Beyond Cha-am Beach, which is considered by many tourists – rather mistakenly — as a separate unit, Phetchaburi City probably attracts more visitors than the rest of the province. Here is located the Maruekhathaiyawan Palace, a beachside wooden palace formerly used as a royal summer residence by King Rama VI in the 1920s, but is now open to the public. The palace faces the open sea and a day spent there will make one understand why it is referred to as “the palace of love and hope.” The Phra Nakhon Khiri Historical Park covers a hilly area with an old palace and historical temples. It consists of royal halls, temples and groups of buildings, constructed in splendidly harmonious Thai, Western neoclassic and Chinese architectural styles. Just two kilometers south of Khao Wang is Khao Bandai It, site of an ancient temple (Ayutthaya Period) and several caves. Phra Ram Ratchaniwet, a palace in European architectural style was built as a rainy season palace by King Rama V in 1916, and was used to welcome state visitors during the reign of King Rama VI. And yes, there are other beaches: Hat Chao Samran, Hat Puek Tian, and Hat Laem Luang, which stretches with two kilometres of white sand. We mentioned the Kaeng Krachan National Park, which is still largely unexplored. You might also want to see the 760m-long and 58m-high Kaeng Krachan Dam, which provides a beautiful scenery of the reservoir and its islands. Other “must-see” sightseeing options are the Lao Song or Thai Song Dam Tribal Villages and the Huai Sai Wildlife Breeding Center, just 14km south of Cha-am, a conservation area for wild animals. Oh, if you have the time, don’t miss the exciting rafting adventure along the Phetchaburi River. If you’re coming around February, time your visit with the Phra Nakhon Khiri Fair at Khao Wang Compound. The five-day fair presents a parade of people enacting the procession of monarchs who ruled Phetchaburi during the Dvaravati and Srivijaya Periods. Apart from that, there are exhibitions on Phetchaburi’s history and archaeological objects. Cooking demonstrations on the province’s famous dishes and sweetmeats are among the main attractions of the fair. Also featured are various kinds of entertainment and contests. In April, they also have the Thai Song Dam Festival, an event that includes a merit-making ceremony, folk plays, and grand displays of authentic Thai Song Dam village cuisine for all to enjoy.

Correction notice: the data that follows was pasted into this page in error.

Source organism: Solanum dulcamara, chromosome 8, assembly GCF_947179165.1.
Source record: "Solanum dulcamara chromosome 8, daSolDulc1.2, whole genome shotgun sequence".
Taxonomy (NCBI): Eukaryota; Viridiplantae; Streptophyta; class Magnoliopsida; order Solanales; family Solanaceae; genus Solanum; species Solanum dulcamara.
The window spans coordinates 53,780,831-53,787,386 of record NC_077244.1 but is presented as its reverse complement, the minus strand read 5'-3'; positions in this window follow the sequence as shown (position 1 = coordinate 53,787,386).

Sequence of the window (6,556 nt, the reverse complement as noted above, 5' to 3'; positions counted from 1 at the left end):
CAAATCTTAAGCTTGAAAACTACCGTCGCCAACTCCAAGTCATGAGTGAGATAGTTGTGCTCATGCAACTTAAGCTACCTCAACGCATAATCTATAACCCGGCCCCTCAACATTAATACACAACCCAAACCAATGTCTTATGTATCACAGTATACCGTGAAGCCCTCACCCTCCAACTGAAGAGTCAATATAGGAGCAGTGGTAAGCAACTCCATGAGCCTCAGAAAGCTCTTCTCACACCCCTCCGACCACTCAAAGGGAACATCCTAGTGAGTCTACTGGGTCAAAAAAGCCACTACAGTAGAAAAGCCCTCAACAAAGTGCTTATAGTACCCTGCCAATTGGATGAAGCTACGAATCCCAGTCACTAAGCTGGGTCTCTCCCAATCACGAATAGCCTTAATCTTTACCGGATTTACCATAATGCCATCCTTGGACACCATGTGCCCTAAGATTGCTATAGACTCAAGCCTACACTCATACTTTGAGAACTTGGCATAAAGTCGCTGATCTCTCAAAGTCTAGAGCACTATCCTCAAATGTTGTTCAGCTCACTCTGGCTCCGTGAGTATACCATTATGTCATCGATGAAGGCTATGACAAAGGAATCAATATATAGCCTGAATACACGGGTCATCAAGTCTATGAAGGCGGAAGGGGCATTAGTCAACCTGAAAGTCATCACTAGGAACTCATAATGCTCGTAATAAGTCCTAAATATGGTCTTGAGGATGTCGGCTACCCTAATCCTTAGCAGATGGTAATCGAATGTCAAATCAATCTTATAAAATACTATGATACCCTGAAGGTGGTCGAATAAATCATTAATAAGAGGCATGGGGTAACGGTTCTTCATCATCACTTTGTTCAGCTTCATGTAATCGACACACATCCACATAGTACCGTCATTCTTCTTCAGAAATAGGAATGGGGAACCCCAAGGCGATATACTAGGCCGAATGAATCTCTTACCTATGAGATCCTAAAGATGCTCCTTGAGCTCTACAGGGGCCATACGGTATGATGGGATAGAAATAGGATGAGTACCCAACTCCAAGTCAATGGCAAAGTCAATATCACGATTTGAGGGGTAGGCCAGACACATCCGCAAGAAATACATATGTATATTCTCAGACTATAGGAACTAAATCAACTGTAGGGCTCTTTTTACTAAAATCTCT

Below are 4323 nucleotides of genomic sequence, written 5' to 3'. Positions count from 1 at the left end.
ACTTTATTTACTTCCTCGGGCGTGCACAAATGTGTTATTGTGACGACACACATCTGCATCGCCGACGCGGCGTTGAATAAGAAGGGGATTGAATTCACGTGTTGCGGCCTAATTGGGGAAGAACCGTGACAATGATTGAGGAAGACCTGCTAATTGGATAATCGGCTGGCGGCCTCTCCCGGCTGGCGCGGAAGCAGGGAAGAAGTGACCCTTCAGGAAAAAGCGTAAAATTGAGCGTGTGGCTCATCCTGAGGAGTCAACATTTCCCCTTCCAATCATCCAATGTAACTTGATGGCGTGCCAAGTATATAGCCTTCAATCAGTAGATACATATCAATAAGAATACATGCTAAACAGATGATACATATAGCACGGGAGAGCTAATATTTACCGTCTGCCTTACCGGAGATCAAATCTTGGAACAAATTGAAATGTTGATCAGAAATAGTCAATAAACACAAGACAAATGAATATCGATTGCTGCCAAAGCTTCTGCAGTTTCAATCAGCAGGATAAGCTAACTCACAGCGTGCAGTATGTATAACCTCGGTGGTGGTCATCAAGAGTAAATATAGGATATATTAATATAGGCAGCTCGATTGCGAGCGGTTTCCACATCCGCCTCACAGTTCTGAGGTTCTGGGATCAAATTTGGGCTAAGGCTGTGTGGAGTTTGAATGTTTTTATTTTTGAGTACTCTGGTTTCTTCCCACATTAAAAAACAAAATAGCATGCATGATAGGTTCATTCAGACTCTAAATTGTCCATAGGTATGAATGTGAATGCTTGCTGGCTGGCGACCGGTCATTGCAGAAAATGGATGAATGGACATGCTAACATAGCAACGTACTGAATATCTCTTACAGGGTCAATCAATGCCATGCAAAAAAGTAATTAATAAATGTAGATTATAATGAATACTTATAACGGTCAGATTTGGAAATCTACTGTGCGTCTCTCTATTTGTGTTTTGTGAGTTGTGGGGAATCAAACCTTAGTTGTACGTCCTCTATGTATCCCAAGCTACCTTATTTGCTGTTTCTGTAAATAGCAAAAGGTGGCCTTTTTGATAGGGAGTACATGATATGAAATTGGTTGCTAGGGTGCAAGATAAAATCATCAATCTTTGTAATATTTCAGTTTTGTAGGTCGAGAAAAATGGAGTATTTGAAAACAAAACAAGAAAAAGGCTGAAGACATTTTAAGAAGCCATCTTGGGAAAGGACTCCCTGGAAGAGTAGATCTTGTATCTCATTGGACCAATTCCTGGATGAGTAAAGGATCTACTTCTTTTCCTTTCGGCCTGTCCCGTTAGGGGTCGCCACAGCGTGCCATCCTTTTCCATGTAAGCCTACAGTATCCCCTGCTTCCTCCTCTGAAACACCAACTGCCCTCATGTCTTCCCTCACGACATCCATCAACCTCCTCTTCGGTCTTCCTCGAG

Eating out should not be a problem as there are hundreds of restaurants and cafes serving almost every variety of Thai food except there is almost no English translation (from the name of the place to the menu) except maybe in Cha-am; but that can become part of the adventure. If you don’t have a Thai guide or you are not that knowledgeable in the local language, this could pose a dilemma. However, rest assured that whichever place you stop by to eat, you’ll be served with wholesome Thai dishes at very low prices. If you want to be safe, better stick to hotel restaurants close by. Or otherwise, be content with Western-style franchises such as KFC, Chester Grills or McDonald’s. Besides a few Chinese restaurants, fast food franchises and pizza parlors, it is almost impossible to find anything other than Thai food in the city.
In Phetchaburi town, many tourists have randomly tried and enjoyed their experiences at Datofarm (087-116-4504), a four-room guesthouse; also organizing exciting tours by car or boat to major attractions in the area;
2N Guesthouse (081-817-1134), which offers a nice standard of accommodation with breakfast; and Royal Diamond, (near the by-pass) although it is not especially convenient because it is not close to the market area (but close to Khao Wang). There are some interesting hotels in the market area too, mostly old converted shop-houses. In Cha-am, a wide range of accommodation is now available. You can choose to stay in inexpensive guesthouses and hostels, new intimate boutique properties, or something like the Marriott Cha-am or Holiday Inn Cha-Am, among many others.
Before you return to Bangkok make sure you buy some local products. Phetchaburi is famous for its sweets, especially the one made with palm sugar local dish (which is cooling and very popular during the summer season). Khanomchin Thotman (rice noodles with fishcakes) is also popular, not to mention fruits.